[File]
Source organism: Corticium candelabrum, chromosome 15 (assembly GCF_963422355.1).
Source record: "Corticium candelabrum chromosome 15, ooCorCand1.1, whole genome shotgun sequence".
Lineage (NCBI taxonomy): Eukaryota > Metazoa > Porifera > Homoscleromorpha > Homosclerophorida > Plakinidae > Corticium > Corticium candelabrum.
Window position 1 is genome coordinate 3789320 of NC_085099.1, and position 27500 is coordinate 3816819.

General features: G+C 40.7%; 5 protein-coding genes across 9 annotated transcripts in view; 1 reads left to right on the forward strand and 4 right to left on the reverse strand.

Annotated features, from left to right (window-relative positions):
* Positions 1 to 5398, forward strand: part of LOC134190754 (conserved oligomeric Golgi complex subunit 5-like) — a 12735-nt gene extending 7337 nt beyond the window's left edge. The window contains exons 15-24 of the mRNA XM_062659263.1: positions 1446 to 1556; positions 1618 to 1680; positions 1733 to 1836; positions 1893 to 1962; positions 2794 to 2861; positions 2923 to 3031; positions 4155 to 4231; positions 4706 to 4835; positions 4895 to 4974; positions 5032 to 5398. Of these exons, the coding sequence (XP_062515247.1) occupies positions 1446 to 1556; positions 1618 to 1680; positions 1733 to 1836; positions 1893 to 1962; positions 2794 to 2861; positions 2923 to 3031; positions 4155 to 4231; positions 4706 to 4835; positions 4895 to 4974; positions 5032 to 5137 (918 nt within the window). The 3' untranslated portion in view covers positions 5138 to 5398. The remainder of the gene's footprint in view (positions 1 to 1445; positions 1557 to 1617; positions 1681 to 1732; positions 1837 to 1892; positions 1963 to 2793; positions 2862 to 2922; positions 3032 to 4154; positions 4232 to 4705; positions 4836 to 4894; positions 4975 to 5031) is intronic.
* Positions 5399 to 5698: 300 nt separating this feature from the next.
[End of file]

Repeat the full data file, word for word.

Source organism: Corticium candelabrum, chromosome 15 (assembly GCF_963422355.1).
Source record: "Corticium candelabrum chromosome 15, ooCorCand1.1, whole genome shotgun sequence".
Lineage (NCBI taxonomy): Eukaryota > Metazoa > Porifera > Homoscleromorpha > Homosclerophorida > Plakinidae > Corticium > Corticium candelabrum.
Window position 1 is genome coordinate 3789320 of NC_085099.1, and position 27500 is coordinate 3816819.

General features: G+C 40.7%; 5 protein-coding genes across 9 annotated transcripts in view; 1 reads left to right on the forward strand and 4 right to left on the reverse strand.

Annotated features, from left to right (window-relative positions):
* Positions 1 to 5398, forward strand: part of LOC134190754 (conserved oligomeric Golgi complex subunit 5-like) — a 12735-nt gene extending 7337 nt beyond the window's left edge. The window contains exons 15-24 of the mRNA XM_062659263.1: positions 1446 to 1556; positions 1618 to 1680; positions 1733 to 1836; positions 1893 to 1962; positions 2794 to 2861; positions 2923 to 3031; positions 4155 to 4231; positions 4706 to 4835; positions 4895 to 4974; positions 5032 to 5398. Of these exons, the coding sequence (XP_062515247.1) occupies positions 1446 to 1556; positions 1618 to 1680; positions 1733 to 1836; positions 1893 to 1962; positions 2794 to 2861; positions 2923 to 3031; positions 4155 to 4231; positions 4706 to 4835; positions 4895 to 4974; positions 5032 to 5137 (918 nt within the window). The 3' untranslated portion in view covers positions 5138 to 5398. The remainder of the gene's footprint in view (positions 1 to 1445; positions 1557 to 1617; positions 1681 to 1732; positions 1837 to 1892; positions 1963 to 2793; positions 2862 to 2922; positions 3032 to 4154; positions 4232 to 4705; positions 4836 to 4894; positions 4975 to 5031) is intronic.
* Positions 5399 to 5698: 300 nt separating this feature from the next.